Sydney Festival Review: 16 Lovers Lane was a celebration of love & it’s beautiful messiness

This year marks the 30th anniversary of The Go-Betweens’ 16 Lovers Lane. Three former members of the band played a special tribute at the State Theatre for Sydney Festival. And rather than dive for the group’s memory, the artists rose up and soared in a sea of nostalgia while supported by a cast of contemporaries and youngsters. It was a fitting tribute to one great yet underappreciated Australian band.

The 16 Lovers Lane Show first premiered at Queensland Festival thanks to Festival director, singer-song-writer and former george member, Katie Noonan developing the idea. Whereas that line-up featured former members of The Go-Betweens: drummer, Lindy Morrison and versatile multi-instrumentalists, Amanda Brown and John Willsteed accompanied by singers predominantly from the band’s hometown of Queensland, the Sydney Festival show predominantly saw its guest vocalists calling the likes of New South Wales home.

The idea for 16 Lovers Lane was a fantastic one. This is an album that is considered by many fans to be The Go-Betweens’ magnum opus. It was certainly a critically acclaimed album even though it failed to make huge waves in a commercial sense. Although it was released in 1988 that incarnation of the band would break-up rather acrimoniously the following year, which meant that many of these tracks had never been performed live before the Queensland gig. While the 1988 line-up of The Go-Betweens can no longer reunite (Grant McLennan passed away prematurely in 2006 and Robert Forster has given his blessings but has said he refuses to take part in a reunion without his friend and former co-writer) this show was perhaps the closest you’ll get to witnessing The Go-Betweens in action in 2018.

This concert did not rely on crazy bells, whistles or other pageantry. Instead it allowed these beautifully poetic and literate pop songs to take centre stage and speak in and of themselves. The album originally featured ten songs that McLennan and Forster wrote about the many facets of love, from the intoxicating honeymoon stage to overwhelming feelings of lust and even the dysfunctional end and break-down of a relationship. It was often considered Australia’s answer to Fleetwood Mac’s Rumours but you also get the sense that it can now be considered a companion piece to a literary work such as Alain de Botton’s The Course Of Love.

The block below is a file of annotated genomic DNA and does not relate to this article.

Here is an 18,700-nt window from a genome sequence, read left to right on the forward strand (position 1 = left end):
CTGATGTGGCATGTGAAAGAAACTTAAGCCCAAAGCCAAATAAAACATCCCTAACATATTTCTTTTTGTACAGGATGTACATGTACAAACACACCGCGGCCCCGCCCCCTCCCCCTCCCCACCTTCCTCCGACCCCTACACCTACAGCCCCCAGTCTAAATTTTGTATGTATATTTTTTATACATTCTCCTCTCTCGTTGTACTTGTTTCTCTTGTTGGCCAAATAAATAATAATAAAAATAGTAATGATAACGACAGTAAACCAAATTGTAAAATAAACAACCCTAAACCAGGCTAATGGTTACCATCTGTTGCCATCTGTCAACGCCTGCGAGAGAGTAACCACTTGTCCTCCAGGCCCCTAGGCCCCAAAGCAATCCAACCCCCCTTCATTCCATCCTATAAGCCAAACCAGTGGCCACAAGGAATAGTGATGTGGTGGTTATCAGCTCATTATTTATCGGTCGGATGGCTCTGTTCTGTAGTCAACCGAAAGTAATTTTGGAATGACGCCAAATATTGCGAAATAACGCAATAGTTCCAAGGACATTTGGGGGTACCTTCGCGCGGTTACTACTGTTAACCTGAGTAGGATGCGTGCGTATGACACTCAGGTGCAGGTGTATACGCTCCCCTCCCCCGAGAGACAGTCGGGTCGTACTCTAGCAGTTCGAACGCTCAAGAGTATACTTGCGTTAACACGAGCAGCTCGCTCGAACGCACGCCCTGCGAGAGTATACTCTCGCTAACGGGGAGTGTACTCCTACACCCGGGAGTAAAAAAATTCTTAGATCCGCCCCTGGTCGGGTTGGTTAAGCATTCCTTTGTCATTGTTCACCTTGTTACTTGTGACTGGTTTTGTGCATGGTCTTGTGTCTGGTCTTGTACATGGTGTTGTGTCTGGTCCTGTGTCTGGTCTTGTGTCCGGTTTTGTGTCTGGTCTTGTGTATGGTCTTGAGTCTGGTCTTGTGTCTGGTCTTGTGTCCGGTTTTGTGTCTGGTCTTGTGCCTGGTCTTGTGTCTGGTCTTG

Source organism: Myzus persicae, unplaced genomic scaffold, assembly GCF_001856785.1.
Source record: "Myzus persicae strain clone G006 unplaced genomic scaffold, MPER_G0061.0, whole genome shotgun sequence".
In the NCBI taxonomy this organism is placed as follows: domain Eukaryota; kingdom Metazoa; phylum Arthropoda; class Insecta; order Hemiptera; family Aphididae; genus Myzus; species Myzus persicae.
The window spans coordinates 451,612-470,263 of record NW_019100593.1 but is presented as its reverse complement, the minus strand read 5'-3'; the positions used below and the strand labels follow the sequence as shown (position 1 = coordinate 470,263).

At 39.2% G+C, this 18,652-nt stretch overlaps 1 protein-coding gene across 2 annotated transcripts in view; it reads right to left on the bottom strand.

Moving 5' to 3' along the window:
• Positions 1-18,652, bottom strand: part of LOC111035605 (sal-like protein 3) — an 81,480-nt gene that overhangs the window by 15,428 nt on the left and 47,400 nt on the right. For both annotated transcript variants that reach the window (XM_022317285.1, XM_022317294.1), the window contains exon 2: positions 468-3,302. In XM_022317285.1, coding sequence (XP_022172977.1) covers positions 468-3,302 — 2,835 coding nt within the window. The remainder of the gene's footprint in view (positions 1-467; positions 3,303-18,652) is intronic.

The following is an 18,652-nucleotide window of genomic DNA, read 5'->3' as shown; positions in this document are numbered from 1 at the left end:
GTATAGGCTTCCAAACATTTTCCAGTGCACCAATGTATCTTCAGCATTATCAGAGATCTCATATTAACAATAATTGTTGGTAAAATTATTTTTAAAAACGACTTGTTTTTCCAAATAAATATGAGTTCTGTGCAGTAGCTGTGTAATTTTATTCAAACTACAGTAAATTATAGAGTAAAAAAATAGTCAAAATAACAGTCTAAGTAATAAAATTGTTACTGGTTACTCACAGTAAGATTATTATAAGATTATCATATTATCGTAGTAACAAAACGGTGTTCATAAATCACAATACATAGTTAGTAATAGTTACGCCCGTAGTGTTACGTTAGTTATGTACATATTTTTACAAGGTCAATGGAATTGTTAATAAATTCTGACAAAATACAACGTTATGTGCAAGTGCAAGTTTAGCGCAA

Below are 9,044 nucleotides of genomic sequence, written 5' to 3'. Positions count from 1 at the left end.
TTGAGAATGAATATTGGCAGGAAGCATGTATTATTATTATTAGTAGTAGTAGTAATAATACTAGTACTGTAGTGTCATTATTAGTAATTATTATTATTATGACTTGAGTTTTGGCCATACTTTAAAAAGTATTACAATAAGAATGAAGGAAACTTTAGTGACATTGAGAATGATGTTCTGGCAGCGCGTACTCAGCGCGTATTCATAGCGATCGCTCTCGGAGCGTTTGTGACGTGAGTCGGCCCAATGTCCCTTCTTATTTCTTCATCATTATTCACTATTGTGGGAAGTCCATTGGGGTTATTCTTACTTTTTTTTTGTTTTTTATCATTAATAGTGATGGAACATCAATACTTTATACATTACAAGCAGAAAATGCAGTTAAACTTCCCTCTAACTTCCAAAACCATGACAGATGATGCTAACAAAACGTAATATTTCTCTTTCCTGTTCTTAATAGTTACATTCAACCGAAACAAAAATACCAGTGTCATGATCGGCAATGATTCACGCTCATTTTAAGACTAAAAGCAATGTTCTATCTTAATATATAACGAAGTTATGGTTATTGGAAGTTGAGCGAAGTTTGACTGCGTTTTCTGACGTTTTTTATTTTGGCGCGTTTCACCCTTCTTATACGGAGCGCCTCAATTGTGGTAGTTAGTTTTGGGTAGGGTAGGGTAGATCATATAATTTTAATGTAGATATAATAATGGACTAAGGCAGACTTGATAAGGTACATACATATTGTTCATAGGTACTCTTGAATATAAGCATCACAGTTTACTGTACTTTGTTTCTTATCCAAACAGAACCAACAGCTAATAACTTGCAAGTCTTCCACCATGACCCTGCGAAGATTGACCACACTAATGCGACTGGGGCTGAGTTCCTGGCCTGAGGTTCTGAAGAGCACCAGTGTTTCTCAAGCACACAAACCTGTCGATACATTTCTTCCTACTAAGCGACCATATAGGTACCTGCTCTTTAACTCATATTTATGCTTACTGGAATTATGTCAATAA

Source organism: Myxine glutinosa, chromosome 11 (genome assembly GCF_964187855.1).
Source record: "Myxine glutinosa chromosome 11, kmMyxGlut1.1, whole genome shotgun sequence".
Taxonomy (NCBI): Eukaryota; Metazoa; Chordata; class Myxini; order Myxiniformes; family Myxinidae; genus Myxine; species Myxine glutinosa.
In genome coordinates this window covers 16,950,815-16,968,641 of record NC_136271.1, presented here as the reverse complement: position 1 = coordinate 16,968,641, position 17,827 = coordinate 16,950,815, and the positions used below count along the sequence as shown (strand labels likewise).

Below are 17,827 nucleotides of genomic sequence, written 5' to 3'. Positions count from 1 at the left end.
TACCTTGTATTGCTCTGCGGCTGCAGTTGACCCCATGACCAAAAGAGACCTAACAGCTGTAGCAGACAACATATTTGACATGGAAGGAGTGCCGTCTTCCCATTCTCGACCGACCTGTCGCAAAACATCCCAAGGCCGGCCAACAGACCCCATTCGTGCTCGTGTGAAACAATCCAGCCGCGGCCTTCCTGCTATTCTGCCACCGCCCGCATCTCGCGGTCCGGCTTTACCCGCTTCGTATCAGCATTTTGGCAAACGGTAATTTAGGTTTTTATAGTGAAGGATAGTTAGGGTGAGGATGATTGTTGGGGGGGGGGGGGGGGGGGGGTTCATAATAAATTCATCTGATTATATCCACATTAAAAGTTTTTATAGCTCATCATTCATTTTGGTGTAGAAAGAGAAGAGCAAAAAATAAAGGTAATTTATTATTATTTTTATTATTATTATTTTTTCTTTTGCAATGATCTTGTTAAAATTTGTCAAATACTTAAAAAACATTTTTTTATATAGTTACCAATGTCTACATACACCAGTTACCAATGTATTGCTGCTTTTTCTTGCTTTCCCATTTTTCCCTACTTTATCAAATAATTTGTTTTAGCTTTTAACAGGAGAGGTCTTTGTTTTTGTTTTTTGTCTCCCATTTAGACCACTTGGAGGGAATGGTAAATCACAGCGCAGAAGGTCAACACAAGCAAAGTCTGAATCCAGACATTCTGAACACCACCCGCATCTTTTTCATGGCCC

The band at the 16 Lovers Lane Show also included: Dan Kelly, Danny Widdicombe (The Wilson Pickers) and Luke Daniel Peacock. They played fairly faithful arrangements of the original songs. There were some tracks that suited the guests’ vocal style and range more than others. “Boundary Rider” had three part harmonies that positively soared thanks to Brown and Clouds’ members Jodi Phillis and Patricia Young. Izzi Manfredi of The Preatures was pure sweetness and charm and with a prop to boot in “Apples In Bed.”

The proceedings had a very casual and loose feel. The guest singers often waltzed out onto the stage with little fan-fare and sometimes not even an announcement of who they were or their connection to the band. Well that is save for Messer Steve Kilbey of The Church who played up the show business aspect when he delivered some witty but long-winded anecdotes before a stunning, “Streets Of Your Town.” It is interesting to note that the Go-Betweens’ biggest hit was written after McLennan was tinkering away playing The Church’s “Under The Milky Way.” It seems that the shimmering and white McLennan was spying was the sun-dappled Queensland light of his own city.

Kirin J. Callinan dialled up the theatrics and certainly dressed the part in a green dress that was a joke and a nod to Forster, but there were times when he was a tad too flamboyant for his own good. Romy Vager (RVG)’s vocals while pleasant enough but were also far too deep for “Love Is A Sign.” Robert Snarski (The Blackeyed Susans) meanwhile, did a deliciously wistful version of the gentle, “Quiet Heart.” Also in appearance were Dave Mason (The Reels), Shogun (Royal Headache) and Peter Milton Walsh (The Apartments.)

At the climax of the seminal album Morrison brought out a vinyl copy and declared that that part of the programme had finished. The group then worked their way through some B-sides and other favourites from the band’s discography. While the crowd no doubt appreciated hearing the glorious “Cattle & Cane,” this song suffered from a couple of miss-fires and most notably lacked the magic pixie dust the peppers the original. At least there is always the vinyl recording.

16 Lovers Lane had been one emotive and evocative journey through the shimmering, jangly pop of The Go-Betweens. It was an absolute treat to hear what is considered by many to be the soundtrack of a generation celebrated for old and new fans alike to sup and enjoy. This was ultimately a celebration of true love- one that isn’t neat and tidy but multi-faceted, complex and often messy, but that is also what makes it oh so beautiful.

The set-list for 16 Lovers Lane for Sydney Festival at State Theatre included:

1. Love Goes On
2. Quiet Heart
3. Love Is A Sign
4. You Can’t Say No Forever
5. The Devil’s Eye
6. Streets Of Your Town
7. Clouds
8. Was There Anything I Could Do?
9. I’m Alright
10. Dive For Your Memory
11. Rock ‘n’ Roll Friend
12. Twin Layers Of Lightening
13. Apples In Bed
14. Apology Accepted
15. Cattle & Cane
16. Boundary Rider
17. The House That Jack Kerouac Built

All photos supplied and used with permission. Photo credit: Prudence Upton


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